When U.S. Intelligence first released its report on Russian interference last January, it offered a new “historical memory” to explain the cause-and-effect logic of the 2016 election, especially with regard to widespread distrust of political process that has fueled populist movements on both the left and the right, and left major fault lines in both parties.
Rather than taking these developments at face value – as a referendum on neoconservative and Third Way party leadership, for example – the report suggests that we can best explain them by looking beyond American borders, to geopolitical rivals that have long aimed to “undermine faith in US democratic process.”
To assess this position and put recent findings of the Russia probe in perspective, I spoke with Mark Galeotti, coordinator of the Centre of European Security at the Institute of International Relations in Prague. Mr. Galeotti has spent much of his career studying post-Soviet Russia and the Kremlin’s information wars in the West and is author of numerous books on the subject.
This interview has been edited for length and clarity.
Peter Gaffney (PG): When we talked last April, you told me that the cyber and information warfare allegedly used by Russia to influence the 2016 election is “simply how nations interact.” Would you also say that the rivalry between Russia and the West only seems to be intensifying because it has received so much public attention lately?
Mark Galeotti (MG): I think there has been a sharpening of the rivalry between Russia and the West since Putin returned to the Kremlin in 2012. He is increasingly determined to “make Russia great again,” with the view that the West, above all the United States, is trying to constrain and hold Russia down.
Essentially, what Putin wants is another Yalta Conference. He wants to draw a line and say, “Everything on that side is yours, everything on this side is ours,” and he clearly means for countries like Georgia and Ukraine to be on his side of the line. Putin’s goals haven’t changed. It’s just that early on he was more open to meaningful dialogue with the West and more inclined to pursue a pragmatic approach with the idea that the West would respond in kind.
But this is not only about Putin. There is also the collapse of regimes in North Africa and the Middle East, for example, and a problematic swing in American politics towards a more isolationist mode, starting with the Obama administration and continuing with Trump. And there is also a generalized crisis of legitimacy in the West that has played to Russia’s advantage.
PG: I’m interested in your thoughts on this last development, especially since you were one of the first to push back against implications that Russian meddling was a key factor in the surprise outcomes of 2016 – Brexit and Trump – and to put forward the idea instead that centrist political parties across the West are facing a crisis of their own making.
MG: To be clear, the question has never been whether the Russians made certain efforts to undermine the Clinton campaign. The question is how much these efforts and the whole case with the Russians helps explain Trump’s victory and the larger trend it represents.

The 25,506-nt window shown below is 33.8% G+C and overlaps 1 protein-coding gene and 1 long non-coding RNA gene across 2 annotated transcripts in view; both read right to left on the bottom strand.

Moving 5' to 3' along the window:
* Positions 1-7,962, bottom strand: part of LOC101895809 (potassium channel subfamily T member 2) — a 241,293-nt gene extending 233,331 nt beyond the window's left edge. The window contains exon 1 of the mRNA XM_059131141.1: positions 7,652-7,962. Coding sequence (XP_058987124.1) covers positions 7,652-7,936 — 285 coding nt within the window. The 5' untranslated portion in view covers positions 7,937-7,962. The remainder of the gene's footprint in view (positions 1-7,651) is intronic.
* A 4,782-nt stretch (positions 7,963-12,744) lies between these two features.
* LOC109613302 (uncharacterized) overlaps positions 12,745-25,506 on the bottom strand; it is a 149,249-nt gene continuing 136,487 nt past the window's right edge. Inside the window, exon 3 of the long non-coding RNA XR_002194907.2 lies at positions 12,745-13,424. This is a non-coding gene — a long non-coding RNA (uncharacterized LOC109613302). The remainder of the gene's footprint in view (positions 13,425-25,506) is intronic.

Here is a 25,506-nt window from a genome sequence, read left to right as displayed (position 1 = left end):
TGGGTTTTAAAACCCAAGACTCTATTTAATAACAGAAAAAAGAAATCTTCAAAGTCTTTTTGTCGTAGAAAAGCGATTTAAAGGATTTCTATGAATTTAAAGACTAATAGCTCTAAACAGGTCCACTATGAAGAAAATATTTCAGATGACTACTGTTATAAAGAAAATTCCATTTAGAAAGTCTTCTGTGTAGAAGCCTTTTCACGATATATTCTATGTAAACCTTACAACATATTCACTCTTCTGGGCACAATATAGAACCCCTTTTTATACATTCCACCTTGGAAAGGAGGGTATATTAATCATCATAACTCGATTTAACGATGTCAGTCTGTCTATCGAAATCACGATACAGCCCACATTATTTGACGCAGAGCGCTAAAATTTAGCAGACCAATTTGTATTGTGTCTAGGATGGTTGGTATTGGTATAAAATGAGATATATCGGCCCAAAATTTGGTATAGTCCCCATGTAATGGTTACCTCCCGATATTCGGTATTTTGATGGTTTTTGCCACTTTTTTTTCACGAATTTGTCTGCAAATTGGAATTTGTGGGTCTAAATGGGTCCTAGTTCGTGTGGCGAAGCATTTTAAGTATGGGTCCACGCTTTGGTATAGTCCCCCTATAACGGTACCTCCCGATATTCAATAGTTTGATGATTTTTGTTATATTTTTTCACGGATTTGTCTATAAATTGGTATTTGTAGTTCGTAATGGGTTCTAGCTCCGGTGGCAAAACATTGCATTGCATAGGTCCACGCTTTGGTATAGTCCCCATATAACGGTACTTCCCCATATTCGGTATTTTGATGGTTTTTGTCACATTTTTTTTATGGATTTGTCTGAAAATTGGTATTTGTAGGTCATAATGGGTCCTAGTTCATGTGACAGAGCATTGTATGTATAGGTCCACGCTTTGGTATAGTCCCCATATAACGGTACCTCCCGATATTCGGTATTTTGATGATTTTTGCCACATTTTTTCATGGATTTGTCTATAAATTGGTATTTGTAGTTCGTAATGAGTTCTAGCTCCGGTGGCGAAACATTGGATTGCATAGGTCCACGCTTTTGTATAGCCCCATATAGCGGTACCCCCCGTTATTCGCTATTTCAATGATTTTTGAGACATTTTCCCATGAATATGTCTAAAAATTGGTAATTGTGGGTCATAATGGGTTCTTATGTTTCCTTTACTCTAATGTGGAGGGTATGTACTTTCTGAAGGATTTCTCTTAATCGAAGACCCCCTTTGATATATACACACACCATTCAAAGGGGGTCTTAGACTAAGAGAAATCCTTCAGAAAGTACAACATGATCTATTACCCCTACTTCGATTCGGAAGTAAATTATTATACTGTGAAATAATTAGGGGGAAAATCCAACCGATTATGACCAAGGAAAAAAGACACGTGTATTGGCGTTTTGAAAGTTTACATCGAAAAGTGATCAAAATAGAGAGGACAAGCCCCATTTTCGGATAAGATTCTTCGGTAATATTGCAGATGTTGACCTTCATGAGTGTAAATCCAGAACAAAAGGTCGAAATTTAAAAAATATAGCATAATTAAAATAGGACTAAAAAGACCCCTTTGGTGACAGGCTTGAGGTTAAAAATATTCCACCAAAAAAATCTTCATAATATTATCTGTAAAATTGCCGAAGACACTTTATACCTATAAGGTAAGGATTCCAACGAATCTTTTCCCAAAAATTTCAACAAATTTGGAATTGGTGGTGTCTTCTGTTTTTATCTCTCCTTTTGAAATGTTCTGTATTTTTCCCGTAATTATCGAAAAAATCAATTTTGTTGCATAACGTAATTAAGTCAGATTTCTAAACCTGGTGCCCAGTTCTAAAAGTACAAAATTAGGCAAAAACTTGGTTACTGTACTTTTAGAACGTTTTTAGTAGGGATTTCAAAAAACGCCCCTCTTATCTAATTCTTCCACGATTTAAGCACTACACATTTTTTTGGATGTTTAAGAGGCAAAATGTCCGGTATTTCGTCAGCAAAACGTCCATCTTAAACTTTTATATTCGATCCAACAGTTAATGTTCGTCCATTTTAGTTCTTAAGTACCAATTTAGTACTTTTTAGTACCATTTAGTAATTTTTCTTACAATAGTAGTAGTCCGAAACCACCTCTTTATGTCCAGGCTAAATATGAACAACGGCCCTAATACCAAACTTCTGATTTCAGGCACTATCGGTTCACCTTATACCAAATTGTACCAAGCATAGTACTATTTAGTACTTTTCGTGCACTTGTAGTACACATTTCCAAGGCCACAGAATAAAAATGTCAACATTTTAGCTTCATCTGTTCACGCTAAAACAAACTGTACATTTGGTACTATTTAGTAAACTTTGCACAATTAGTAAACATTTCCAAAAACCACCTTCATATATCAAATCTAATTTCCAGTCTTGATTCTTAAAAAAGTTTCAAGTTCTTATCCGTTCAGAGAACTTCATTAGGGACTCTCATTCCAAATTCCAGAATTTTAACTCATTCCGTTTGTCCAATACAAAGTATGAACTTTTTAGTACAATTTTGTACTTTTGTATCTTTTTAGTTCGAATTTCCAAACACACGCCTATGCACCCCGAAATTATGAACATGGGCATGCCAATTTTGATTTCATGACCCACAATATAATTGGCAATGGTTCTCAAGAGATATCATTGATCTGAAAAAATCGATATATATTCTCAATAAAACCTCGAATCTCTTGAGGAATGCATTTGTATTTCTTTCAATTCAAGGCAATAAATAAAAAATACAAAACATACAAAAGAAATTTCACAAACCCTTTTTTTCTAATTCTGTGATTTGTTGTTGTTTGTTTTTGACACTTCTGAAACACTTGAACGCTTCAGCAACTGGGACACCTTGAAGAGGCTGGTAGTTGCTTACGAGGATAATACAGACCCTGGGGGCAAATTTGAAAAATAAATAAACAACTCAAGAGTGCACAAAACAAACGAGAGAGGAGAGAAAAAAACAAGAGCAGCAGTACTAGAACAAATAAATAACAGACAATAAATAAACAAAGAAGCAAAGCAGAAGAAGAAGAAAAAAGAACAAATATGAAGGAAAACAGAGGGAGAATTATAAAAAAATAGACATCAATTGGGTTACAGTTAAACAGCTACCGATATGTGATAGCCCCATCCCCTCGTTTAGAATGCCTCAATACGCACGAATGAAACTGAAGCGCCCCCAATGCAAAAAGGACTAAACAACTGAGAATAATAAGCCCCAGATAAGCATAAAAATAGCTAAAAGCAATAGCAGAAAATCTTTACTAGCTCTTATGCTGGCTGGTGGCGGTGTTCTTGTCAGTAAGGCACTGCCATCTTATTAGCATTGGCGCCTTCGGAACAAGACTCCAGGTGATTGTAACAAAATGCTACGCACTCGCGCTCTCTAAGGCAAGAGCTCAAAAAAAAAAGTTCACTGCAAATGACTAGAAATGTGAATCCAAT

PG: What do you think of recent findings by the Russia probe?
MG: What has come to light since we last talked, from Donald Jr.’s meeting with Natalia Veselnitskaya on down, is the phenomenal stupidity not only of Trump but of his entire organization. If you’re going to get involved in this kind of thing, you don’t send emails saying “Sounds great!”
Now, Veselnitskaya is not a big player. And her involvement with the campaign should be seen as no more than standard Russian business practice, which is to “big yourself up,” hinting that you have much more access than you really have. If she had actually been able to get movement from Trump on the Magnitsky Act, well, that’s something she could then offer the Kremlin.
And this is what we’re really talking about. Individual political entrepreneurs trying to get in the door. If they fail, no big deal. But if they succeed, then maybe they’ll get the blessing of the Kremlin. It’s in the same mode that someone like Felix Sater might write, “I will get all of Putin’s team to buy in on this,” and so on.
Whatever else one might say about the Russians, their intelligence tradecraft is pretty good. They may not be able to produce a good car. They may not be able to diversify their economy. But they make good spies. And what we’re seeing now is not good spies.
PG: Couldn’t it just be the case that the Russian game was brought low by the incompetence of their American counterparts?
MG: Look, even if there was a naked desperation on the part of the Trump campaign to have the Russians gift-wrap the election for them, that doesn’t mean the Russians could or did. It just isn’t clear that the dealings we’re talking about had any impact.
What has become clear instead is the extent to which Trump and the whole Trump organization is essentially just a corrupt pyramid scheme. This is a man who has needed investment throughout his career and was never discriminating about where it came from.
Now you have people saying, “Trump did business with this person, who is connected to the Kazakh president, who is linked to Putin,” and so on. Look, anyone can play those games of five-degrees-of.